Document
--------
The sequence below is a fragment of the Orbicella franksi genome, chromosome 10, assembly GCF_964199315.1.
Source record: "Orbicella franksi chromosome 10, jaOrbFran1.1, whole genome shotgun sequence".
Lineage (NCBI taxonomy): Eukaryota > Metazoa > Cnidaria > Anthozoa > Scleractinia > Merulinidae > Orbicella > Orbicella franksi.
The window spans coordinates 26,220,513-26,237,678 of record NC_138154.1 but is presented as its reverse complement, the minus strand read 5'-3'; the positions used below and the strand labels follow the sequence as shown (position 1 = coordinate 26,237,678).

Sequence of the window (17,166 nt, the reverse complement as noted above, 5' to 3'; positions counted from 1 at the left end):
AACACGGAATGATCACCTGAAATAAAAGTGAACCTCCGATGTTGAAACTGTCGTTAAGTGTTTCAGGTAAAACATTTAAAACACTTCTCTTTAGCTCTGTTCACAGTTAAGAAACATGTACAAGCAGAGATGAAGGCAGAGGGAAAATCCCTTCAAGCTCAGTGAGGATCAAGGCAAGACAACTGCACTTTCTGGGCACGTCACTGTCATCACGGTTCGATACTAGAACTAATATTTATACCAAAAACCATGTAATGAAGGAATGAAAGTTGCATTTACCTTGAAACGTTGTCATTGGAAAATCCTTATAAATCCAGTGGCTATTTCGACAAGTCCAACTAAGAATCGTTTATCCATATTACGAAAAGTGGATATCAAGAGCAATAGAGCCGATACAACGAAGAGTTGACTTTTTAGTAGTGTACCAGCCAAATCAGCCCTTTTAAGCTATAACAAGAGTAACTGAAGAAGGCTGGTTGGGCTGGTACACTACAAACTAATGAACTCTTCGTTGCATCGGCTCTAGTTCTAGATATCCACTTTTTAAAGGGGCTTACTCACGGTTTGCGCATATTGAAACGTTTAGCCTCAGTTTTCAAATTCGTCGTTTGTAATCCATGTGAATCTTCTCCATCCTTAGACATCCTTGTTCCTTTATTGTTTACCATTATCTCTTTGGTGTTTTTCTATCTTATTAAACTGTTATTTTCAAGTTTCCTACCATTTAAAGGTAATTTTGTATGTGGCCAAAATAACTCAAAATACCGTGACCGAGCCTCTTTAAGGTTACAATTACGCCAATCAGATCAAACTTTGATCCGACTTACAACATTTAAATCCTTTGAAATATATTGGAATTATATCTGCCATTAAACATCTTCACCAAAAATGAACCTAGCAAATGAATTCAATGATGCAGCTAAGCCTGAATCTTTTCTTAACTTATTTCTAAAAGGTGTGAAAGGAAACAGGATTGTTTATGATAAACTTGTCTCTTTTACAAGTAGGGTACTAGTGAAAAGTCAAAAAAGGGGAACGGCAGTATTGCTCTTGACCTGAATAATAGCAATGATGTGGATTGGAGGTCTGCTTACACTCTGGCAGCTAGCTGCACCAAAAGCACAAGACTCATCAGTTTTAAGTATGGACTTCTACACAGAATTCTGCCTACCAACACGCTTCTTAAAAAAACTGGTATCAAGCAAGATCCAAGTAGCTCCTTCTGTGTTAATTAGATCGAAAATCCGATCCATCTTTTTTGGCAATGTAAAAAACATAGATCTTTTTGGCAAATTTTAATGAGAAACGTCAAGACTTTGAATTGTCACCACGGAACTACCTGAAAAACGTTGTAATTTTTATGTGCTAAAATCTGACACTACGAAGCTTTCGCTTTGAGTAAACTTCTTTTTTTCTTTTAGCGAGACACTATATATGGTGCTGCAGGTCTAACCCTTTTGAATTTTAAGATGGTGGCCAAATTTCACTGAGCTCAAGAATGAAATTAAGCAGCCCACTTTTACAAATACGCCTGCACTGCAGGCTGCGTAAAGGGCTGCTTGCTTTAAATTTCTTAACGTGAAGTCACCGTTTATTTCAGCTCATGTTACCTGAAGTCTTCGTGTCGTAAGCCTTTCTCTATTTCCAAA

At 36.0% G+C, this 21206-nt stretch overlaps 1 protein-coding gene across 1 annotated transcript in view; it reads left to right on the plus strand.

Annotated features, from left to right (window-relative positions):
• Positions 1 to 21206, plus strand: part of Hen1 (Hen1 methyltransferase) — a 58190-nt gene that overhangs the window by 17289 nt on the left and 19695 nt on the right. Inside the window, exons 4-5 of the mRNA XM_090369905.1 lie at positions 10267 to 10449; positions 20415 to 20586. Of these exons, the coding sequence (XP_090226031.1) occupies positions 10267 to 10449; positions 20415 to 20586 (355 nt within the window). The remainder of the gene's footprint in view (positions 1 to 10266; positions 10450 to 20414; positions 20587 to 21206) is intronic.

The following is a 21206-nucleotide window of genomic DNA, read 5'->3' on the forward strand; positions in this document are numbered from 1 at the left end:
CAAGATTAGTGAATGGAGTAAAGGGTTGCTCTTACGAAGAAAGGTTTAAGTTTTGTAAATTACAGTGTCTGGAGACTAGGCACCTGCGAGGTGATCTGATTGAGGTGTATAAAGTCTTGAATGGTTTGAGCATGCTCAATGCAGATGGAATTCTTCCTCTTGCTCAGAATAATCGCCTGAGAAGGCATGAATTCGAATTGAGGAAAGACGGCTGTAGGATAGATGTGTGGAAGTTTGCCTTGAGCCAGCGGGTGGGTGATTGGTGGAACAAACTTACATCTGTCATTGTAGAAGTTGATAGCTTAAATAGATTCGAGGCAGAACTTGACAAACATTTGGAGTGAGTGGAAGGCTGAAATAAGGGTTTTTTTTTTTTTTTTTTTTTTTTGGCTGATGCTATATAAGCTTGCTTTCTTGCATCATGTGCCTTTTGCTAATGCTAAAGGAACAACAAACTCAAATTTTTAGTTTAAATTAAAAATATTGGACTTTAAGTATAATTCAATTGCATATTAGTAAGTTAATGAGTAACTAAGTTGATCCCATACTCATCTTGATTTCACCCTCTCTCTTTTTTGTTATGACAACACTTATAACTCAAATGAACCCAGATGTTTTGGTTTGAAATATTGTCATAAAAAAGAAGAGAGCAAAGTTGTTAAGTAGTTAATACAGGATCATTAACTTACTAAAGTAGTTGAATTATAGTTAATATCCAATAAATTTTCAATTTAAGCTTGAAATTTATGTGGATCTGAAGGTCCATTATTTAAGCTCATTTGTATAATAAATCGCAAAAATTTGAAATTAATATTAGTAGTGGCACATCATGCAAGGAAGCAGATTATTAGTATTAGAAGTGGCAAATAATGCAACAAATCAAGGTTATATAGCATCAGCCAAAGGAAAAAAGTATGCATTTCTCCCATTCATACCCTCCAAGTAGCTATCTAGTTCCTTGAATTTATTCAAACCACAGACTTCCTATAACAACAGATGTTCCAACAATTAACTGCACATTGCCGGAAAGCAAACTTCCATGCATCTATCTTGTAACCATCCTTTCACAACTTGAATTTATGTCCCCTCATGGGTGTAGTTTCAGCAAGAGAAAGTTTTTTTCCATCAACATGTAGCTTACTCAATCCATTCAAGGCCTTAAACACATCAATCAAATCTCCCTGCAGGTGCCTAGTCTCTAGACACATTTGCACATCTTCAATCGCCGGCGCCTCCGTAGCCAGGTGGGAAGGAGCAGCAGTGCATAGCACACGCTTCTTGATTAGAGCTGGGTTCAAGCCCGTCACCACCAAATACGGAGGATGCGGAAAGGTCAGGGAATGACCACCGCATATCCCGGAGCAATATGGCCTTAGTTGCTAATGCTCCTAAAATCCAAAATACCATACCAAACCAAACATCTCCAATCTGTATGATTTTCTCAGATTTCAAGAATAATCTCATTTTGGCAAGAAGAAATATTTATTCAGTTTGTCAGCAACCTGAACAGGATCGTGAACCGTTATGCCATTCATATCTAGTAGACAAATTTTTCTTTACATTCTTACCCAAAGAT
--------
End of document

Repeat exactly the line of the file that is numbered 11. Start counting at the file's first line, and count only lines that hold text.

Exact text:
CAAGATTAGTGAATGGAGTAAAGGGTTGCTCTTACGAAGAAAGGTTTAAGTTTTGTAAATTACAGTGTCTGGAGACTAGGCACCTGCGAGGTGATCTGATTGAGGTGTATAAAGTCTTGAATGGTTTGAGCATGCTCAATGCAGATGGAATTCTTCCTCTTGCTCAGAATAATCGCCTGAGAAGGCATGAATTCGAATTGAGGAAAGACGGCTGTAGGATAGATGTGTGGAAGTTTGCCTTGAGCCAGCGGGTGGGTGATTGGTGGAACAAACTTACATCTGTCATTGTAGAAGTTGATAGCTTAAATAGATTCGAGGCAGAACTTGACAAACATTTGGAGTGAGTGGAAGGCTGAAATAAGGGTTTTTTTTTTTTTTTTTTTTTTTTGGCTGATGCTATATAAGCTTGCTTTCTTGCATCATGTGCCTTTTGCTAATGCTAAAGGAACAACAAACTCAAATTTTTAGTTTAAATTAAAAATATTGGACTTTAAGTATAATTCAATTGCATATTAGTAAGTTAATGAGTAACTAAGTTGATCCCATACTCATCTTGATTTCACCCTCTCTCTTTTTTGTTATGACAACACTTATAACTCAAATGAACCCAGATGTTTTGGTTTGAAATATTGTCATAAAAAAGAAGAGAGCAAAGTTGTTAAGTAGTTAATACAGGATCATTAACTTACTAAAGTAGTTGAATTATAGTTAATATCCAATAAATTTTCAATTTAAGCTTGAAATTTATGTGGATCTGAAGGTCCATTATTTAAGCTCATTTGTATAATAAATCGCAAAAATTTGAAATTAATATTAGTAGTGGCACATCATGCAAGGAAGCAGATTATTAGTATTAGAAGTGGCAAATAATGCAACAAATCAAGGTTATATAGCATCAGCCAAAGGAAAAAAGTATGCATTTCTCCCATTCATACCCTCCAAGTAGCTATCTAGTTCCTTGAATTTATTCAAACCACAGACTTCCTATAACAACAGATGTTCCAACAATTAACTGCACATTGCCGGAAAGCAAACTTCCATGCATCTATCTTGTAACCATCCTTTCACAACTTGAATTTATGTCCCCTCATGGGTGTAGTTTCAGCAAGAGAAAGTTTTTTTCCATCAACATGTAGCTTACTCAATCCATTCAAGGCCTTAAACACATCAATCAAATCTCCCTGCAGGTGCCTAGTCTCTAGACACATTTGCACATCTTCAATCGCCGGCGCCTCCGTAGCCAGGTGGGAAGGAGCAGCAGTGCATAGCACACGCTTCTTGATTAGAGCTGGGTTCAAGCCCGTCACCACCAAATACGGAGGATGCGGAAAGGTCAGGGAATGACCACCGCATATCCCGGAGCAATATGGCCTTAGTTGCTAATGCTCCTAAAATCCAAAATACCATACCAAACCAAACATCTCCAATCTGTATGATTTTCTCAGATTTCAAGAATAATCTCATTTTGGCAAGAAGAAATATTTATTCAGTTTGTCAGCAACCTGAACAGGATCGTGAACCGTTATGCCATTCATATCTAGTAGACAAATTTTTCTTTACATTCTTACCCAAAGAT